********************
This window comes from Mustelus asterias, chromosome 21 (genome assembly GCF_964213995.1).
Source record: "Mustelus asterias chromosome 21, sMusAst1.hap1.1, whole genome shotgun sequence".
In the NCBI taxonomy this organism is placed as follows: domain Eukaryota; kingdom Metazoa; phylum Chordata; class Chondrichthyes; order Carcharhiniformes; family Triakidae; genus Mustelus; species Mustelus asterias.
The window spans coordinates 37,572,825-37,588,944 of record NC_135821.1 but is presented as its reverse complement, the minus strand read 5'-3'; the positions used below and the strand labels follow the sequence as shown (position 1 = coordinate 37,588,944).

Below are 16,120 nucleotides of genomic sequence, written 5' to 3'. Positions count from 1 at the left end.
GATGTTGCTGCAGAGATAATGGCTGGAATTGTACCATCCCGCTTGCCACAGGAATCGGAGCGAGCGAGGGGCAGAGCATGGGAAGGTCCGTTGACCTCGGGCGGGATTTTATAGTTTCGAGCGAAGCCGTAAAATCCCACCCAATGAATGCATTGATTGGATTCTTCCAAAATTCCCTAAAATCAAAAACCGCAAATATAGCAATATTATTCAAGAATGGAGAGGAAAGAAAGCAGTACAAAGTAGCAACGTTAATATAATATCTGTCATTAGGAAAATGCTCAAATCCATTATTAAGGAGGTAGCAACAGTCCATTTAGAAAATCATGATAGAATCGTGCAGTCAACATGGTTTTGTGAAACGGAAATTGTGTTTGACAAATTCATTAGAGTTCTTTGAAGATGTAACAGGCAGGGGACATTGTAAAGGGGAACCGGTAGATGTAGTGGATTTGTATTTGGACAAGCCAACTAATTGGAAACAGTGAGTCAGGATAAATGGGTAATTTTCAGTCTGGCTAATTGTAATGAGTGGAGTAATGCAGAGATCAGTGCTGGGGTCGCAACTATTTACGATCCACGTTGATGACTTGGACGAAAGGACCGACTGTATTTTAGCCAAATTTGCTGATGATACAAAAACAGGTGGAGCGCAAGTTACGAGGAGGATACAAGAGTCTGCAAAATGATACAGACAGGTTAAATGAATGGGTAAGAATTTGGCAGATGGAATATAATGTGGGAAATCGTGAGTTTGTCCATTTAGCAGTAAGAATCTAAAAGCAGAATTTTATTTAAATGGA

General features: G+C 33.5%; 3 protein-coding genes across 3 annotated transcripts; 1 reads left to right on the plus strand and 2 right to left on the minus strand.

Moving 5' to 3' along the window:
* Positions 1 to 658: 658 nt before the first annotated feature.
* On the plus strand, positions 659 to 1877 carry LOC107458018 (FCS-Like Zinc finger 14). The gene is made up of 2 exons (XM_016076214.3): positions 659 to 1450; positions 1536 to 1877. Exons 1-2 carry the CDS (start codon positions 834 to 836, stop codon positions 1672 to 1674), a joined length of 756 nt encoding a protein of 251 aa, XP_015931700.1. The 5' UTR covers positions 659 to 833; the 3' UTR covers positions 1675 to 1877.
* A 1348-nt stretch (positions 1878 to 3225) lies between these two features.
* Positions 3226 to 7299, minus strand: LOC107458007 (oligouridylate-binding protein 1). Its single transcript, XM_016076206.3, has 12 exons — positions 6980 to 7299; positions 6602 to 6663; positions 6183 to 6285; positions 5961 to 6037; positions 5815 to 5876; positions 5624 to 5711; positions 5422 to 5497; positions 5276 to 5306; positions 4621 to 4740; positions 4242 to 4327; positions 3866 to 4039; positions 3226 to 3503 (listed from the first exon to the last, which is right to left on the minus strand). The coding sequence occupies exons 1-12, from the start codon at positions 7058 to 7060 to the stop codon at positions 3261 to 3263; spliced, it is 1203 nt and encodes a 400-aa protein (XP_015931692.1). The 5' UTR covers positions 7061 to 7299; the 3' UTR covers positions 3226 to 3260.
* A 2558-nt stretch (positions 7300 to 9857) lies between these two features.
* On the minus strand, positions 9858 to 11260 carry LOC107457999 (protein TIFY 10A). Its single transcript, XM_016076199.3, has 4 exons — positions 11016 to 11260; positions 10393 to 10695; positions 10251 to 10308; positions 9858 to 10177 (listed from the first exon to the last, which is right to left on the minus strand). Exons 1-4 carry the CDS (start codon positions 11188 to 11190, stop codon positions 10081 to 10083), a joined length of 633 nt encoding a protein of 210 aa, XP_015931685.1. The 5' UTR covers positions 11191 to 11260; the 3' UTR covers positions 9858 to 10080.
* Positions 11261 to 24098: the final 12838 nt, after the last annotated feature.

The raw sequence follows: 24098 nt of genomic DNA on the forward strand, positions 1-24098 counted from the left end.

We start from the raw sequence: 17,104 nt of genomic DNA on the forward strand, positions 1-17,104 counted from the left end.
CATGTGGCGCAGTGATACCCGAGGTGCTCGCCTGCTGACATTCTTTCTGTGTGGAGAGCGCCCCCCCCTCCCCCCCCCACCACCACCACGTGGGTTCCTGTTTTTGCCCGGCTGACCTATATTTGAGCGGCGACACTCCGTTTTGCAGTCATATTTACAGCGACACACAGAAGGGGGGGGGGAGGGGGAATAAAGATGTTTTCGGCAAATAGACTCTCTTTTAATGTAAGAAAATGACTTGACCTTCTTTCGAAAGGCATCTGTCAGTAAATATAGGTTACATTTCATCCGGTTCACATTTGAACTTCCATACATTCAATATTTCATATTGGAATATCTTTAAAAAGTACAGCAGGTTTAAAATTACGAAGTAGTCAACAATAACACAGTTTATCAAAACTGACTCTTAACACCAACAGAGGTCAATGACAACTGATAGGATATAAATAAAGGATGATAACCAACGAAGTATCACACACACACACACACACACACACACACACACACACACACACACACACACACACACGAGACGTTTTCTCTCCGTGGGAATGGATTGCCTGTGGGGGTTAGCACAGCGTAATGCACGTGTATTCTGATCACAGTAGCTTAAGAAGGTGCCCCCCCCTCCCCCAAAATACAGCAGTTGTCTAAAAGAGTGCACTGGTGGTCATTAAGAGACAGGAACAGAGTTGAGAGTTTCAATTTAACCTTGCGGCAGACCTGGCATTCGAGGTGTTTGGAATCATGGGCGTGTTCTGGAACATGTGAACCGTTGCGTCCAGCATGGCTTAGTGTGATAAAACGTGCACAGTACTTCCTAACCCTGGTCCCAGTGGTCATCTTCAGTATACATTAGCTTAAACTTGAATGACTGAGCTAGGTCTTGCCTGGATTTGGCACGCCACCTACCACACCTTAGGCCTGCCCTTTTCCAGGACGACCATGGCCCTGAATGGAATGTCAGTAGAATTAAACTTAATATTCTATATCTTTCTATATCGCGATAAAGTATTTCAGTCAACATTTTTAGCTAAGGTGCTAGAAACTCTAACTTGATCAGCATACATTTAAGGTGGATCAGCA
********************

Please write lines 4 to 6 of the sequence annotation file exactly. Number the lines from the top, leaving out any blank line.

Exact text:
The window spans coordinates 37,572,825-37,588,944 of record NC_135821.1 but is presented as its reverse complement, the minus strand read 5'-3'; the positions used below and the strand labels follow the sequence as shown (position 1 = coordinate 37,588,944).

Below are 16,120 nucleotides of genomic sequence, written 5' to 3'. Positions count from 1 at the left end.
GATGTTGCTGCAGAGATAATGGCTGGAATTGTACCATCCCGCTTGCCACAGGAATCGGAGCGAGCGAGGGGCAGAGCATGGGAAGGTCCGTTGACCTCGGGCGGGATTTTATAGTTTCGAGCGAAGCCGTAAAATCCCACCCAATGAATGCATTGATTGGATTCTTCCAAAATTCCCTAAAATCAAAAACCGCAAATATAGCAATATTATTCAAGAATGGAGAGGAAAGAAAGCAGTACAAAGTAGCAACGTTAATATAATATCTGTCATTAGGAAAATGCTCAAATCCATTATTAAGGAGGTAGCAACAGTCCATTTAGAAAATCATGATAGAATCGTGCAGTCAACATGGTTTTGTGAAACGGAAATTGTGTTTGACAAATTCATTAGAGTTCTTTGAAGATGTAACAGGCAGGGGACATTGTAAAGGGGAACCGGTAGATGTAGTGGATTTGTATTTGGACAAGCCAACTAATTGGAAACAGTGAGTCAGGATAAATGGGTAATTTTCAGTCTGGCTAATTGTAATGAGTGGAGTAATGCAGAGATCAGTGCTGGGGTCGCAACTATTTACGATCCACGTTGATGACTTGGACGAAAGGACCGACTGTATTTTAGCCAAATTTGCTGATGATACAAAAACAGGTGGAGCGCAAGTTACGAGGAGGATACAAGAGTCTGCAAAATGATACAGACAGGTTAAATGAATGGGTAAGAATTTGGCAGATGGAATATAATGTGGGAAATCGTGAGTTTGTCCATTTAGCAGTAAGAATCTAAAAGCAGAATTTTATTTAAATGGA